Evan Thomas and Chris Matthews: Jackie and Serial Adulterer JFK Had a 'Good' and 'Full' Marriage

Despite the revelations that, while having an affair with an intern, President Kennedy, pimped the teen out to staffers, gave the young girl drugs and helped her look for an abortion doctor, journalists Chris Matthews and former Newsweek editor Evan Thomas insisted that JFK and Jackie Kennedy had a "good," "full" marriage. [See video below. MP3 audio here.]

Thomas appeared on Wednesday's Hardball to spin for Kennedy. After Matthews played a clip of Mimi Alford talking about how she would have rubber duckie races with the President while taking a bath, Thomas deemed Kennedy "complicated." He added, "He obviously compartmented [sic] his life incredibly. I mean, I think, unbelievably, he had a good marriage even as he was doing all this terrible stuff."

 

Thomas, who is married, added, "If it's possible for- to be a serial philanderer and have a good marriage, I guess it's not, but somehow he did." What would Mrs. Thomas think of this?

Matthews also propped up the Kennedy marriage. He spun, "And what seems to be when you listen to the tapes from Jackie and everything we know, a full marriage, where they shared emotions and the ups and downs of life in the White House and all that."

The MSNBC host's wife, Kathleen Matthews, is a local anchor in Washington D.C. Does she agree with her husband that it's possible to have a "full" marriage, despite having multiple affairs?

In a separate segment, Matthews declared that this new information wouldn't change his mind about Kennedy: "He lived life in so many compartments, sharing himself with Jacqueline in one, his political confederates in another, his social pals in another, his affairs in yet another. His religious beliefs, believe it or not, in still another compartment. He was a flawed hero. But looking coldly at history and what he did, a hero nonetheless."

A partial transcript of the February 8 segment follows:


CHRIS MATTHEWS: You and I have been looking at Kennedy since we were born practically, trying to figure the guy out. And what is this? I'm throwing the hot potato to you. What does the rubber ducky story tell you about Jack Kennedy?

EVAN THOMAS: Complicated guy obviously.

MATTHEWS: Yes.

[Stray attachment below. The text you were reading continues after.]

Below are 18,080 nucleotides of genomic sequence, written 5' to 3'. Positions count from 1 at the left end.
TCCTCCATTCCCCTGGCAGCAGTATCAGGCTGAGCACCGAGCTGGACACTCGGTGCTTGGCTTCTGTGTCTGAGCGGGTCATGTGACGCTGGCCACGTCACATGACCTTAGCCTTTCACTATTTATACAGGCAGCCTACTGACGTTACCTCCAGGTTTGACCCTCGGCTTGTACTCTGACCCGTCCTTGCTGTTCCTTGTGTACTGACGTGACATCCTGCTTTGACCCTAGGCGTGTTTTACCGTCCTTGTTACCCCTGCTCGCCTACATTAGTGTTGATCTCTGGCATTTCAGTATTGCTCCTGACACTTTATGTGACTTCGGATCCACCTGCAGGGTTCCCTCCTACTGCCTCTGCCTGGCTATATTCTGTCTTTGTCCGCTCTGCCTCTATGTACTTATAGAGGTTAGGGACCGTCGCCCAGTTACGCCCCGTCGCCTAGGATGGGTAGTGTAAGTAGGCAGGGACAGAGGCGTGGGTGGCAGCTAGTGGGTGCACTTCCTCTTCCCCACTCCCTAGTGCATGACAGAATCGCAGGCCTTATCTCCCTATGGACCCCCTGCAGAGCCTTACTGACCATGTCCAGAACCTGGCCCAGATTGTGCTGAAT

THOMAS: I mean, while he is saving the world from the Cuban missile crisis and doing great affairs of state, he is having affairs not just with her but plenty of women. He obviously compartmented his life incredibly. I mean, I think, unbelievably, he had a good marriage even as he was doing all this terrible stuff.

MATTHEWS: Doesn't it strike you? You put together her story with the new Jackie tapes.

THOMAS: Yes. I mean, she was clearly devoted to him. If it's possible for- to be a serial philanderer and have a good marriage, I guess it's not, but somehow he did.

...

MATTHEWS: You know, it's interesting here as you talked a moment ago about how the inner play works. Here is the guy as president of the United States, married. And what seems to be when you listen to the tapes from Jackie and everything we know, a full marriage, where they shared emotions and the ups and downs of life in the White House and all that. Jackie knew all about politics. And yet this was going on. Do you think it affected negatively? Is there any evidence if he hadn't gotten caught, is there any damage to his work?


MATTHEWS: In war, he saved the lives of his crewmen swimming for four hears with the strap of a man's lifejacket in his teeth. As president he saved his country and the world from a nuclear war with cold detachment, cold calculation, and a brazen ability to cut the secret deal that got us through. He stood up for civil rights with a strong voice and with federal troops to cut through history. He had the strong, positive hopeful vision that none of us will ever forget.

But he was, too, what he was. This new book by Mimi Alford gives us more details of a story most of us already knew well. Certainly, his widow did.

The week after he was killed, Jacqueline, just 34 at the time, told a reporter, all men are a combination of bad and good. She said his mother never loved him, where she's trying to explain that cold detachment of his that knows so well the feelings and motives of others and used them for his own purpose, yet not to be moved by them, that edge that made him a cold steel leader, so heedless, too, of the people close by.

In 1980, long after he was gone, Jacqueline Kennedy called him that unforgettable elusive man. It's from those words that I drew the title of my own book. She said that after hearing someone say, he made no pretense of being free from sin or imperfection. She said that was the one true portrait of him that has ever been done.

Well, Jack Kennedy was hard to figure. He prayed at his bed side each until the night. A ritual his wife thought superstitious. He went to mass every Sunday, grieved prayerful for his lost brother and sister and his lost child.

At his Protestant boarding school, he would go to mass in town, to another island when he was a naval officer, a confession right to the end of his life.

He lived life in so many compartments, sharing himself with Jacqueline in one, his political confederates in another, his social pals in another, his affairs in yet another. His religious beliefs, believe it or not, in still another compartment.

He was a flawed hero. But looking coldly at history and what he did, a hero nonetheless.

Scott Whitlock
Scott Whitlock
Scott Whitlock is the senior news analyst for the Media Research Center and a contributing editor for NewsBusters.org